A few summers ago, I went on a third Tinder date to Berlin’s Literary Colloquium to listen to Jonathan Franzen’s open-air reading from The End of the End of the Earth—a collection of essays that invite us to calmly admit that we won’t halt climate change. It was blazing hot. Between my bad comprehension of German and my date’s whispered translations, I interpreted the reading as a defeated call to action: it’s probably too late for humans, but it’s not too late to save species that may survive drastic planetary overheating.
As I later walked through Berlin’s Tempelhofer Feld, I recalled Franzen’s idea that we should attend to nature closer to home and nurture the peaceful coexistence of humans, cities, and nature. Once the site of early experiments in aviation, Tempelhofer Feld is a former Nazi airfield that was expanded in the 1930s under Albert Speer’s command to resemble an eagle in flight, with hangars as spread wings. Tempelhof had its wings clipped in 2008 when the airport was officially closed, and it became the protected home of vulnerable residents, avian and human.
In 2015, vast spaces within a hangar designed to house aircraft were repurposed with neat living cubicles for refugees. The building is protected, too. Like any expensive inner-city rental, nothing can be stuck to the walls without consequence.
But as Toby Parsloe wrote for Forced Migration Review’s “shelter in displacement” issue, residents found ways to desterilize the pristine white interior. They draped blankets and colored sheets for softness and privacy, and covered walls with graffiti, from kids’ drawings to religious symbols and scribbles of gratitude to Germany for offering refuge.
Offensive markings were eventually discovered too, and in April 2016 camp organizers banned graffiti. Afterwards, in a conciliatory souvenir-store gesture towards decorative expression, they stenciled colored prints of Berlin landmarks on the walls.
In the fields opposite the hangar, Feldlerchen (skylarks, in English) take refuge, too. Skylarks are birds of unremarkable appearance that nest on the ground and sing in the sky. They have a modest wingspan of 30 to 36 cm and weigh around 40 grams. If you know your birds, that’s somewhere between a starling and a sparrow.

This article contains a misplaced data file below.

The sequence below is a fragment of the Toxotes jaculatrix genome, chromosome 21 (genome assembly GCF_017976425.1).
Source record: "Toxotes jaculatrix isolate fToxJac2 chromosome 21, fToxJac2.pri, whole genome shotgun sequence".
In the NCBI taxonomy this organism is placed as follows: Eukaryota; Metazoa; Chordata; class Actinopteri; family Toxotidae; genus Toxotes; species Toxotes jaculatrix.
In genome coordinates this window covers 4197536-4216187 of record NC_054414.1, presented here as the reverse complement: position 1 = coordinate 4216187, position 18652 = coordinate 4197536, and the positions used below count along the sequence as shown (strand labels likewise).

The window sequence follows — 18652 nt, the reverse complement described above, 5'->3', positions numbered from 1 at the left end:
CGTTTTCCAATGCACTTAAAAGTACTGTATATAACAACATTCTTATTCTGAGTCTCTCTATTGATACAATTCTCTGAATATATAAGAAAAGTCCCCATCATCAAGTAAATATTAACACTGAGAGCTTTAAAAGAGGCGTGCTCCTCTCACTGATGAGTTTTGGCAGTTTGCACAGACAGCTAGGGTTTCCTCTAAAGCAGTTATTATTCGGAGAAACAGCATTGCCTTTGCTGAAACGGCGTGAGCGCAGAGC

They’re rivaled only by the nightingale in reputation as the bird world’s best songsters, with a mid-air range of 160 to 460 syllables. Female skylarks prefer males that can sing and hover for some time, demonstrating their fitness for shared parenting.
Skylark chicks have a halo of spiky feathers that look like tufts of short dry grass. They become self-sufficient about two weeks after hatching, but, before that, their ground nests make them vulnerable to big birds and small mammals.
In Germany, Eurasian skylarks are one of the most endangered bird species and need urgent conservation action. Their decline is linked to agricultural industrialization across Europe: planting cereals such as wheat in fall instead of spring makes the crop too dense for skylarks to forage between stems.
At Tempelhofer Feld, scientists cordon off a large strip of meadow between the runways with red and white tape in order to protect skylarks’ ground nests from April to July when they’re breeding. On sunny weekends, they coexist peacefully with thousands of Berliners, who sprawl across the shadeless meadows and runways drinking radlers, a bottled shandy of 50% lemonade and 50% beer.
There’s a chapter in Michel de Certeau’s The Practice of Everyday Life called “Walking in the City” that introduces the idea of desire lines—the dirt paths trodden through the grass in just about any public park that ignore the intended cement thoroughfares. Desire lines are, at most, literal paths of resistance, and, at least, tracks of convenience that defy the structures imposed by urban planning authorities. In Tempelhofer Feld, desire lines are trodden in respectful parallels along the flimsy borders of the skylarks’ protected ground, perhaps representing tracks towards a better way to live alongside nature in cities.
In The End of the End of the Earth, Franzen’s essay “Save What You Love” ruffled feathers because he critiqued the siphoning of activism away from the immediate local dangers to bird populations and towards climate change. Wind farms, for example, may be championed as a panacea by those looking for alternative forms of energy, yet may be devastating to migrating birds. Franzen suggests turning our attention, instead, to St. Francis of Assisi's example: save and love “what’s concrete and vulnerable and right in front of us.”
I think St. Francis and Franzen would be happy to see the tracks skirting the skylark habitat in southern Berlin.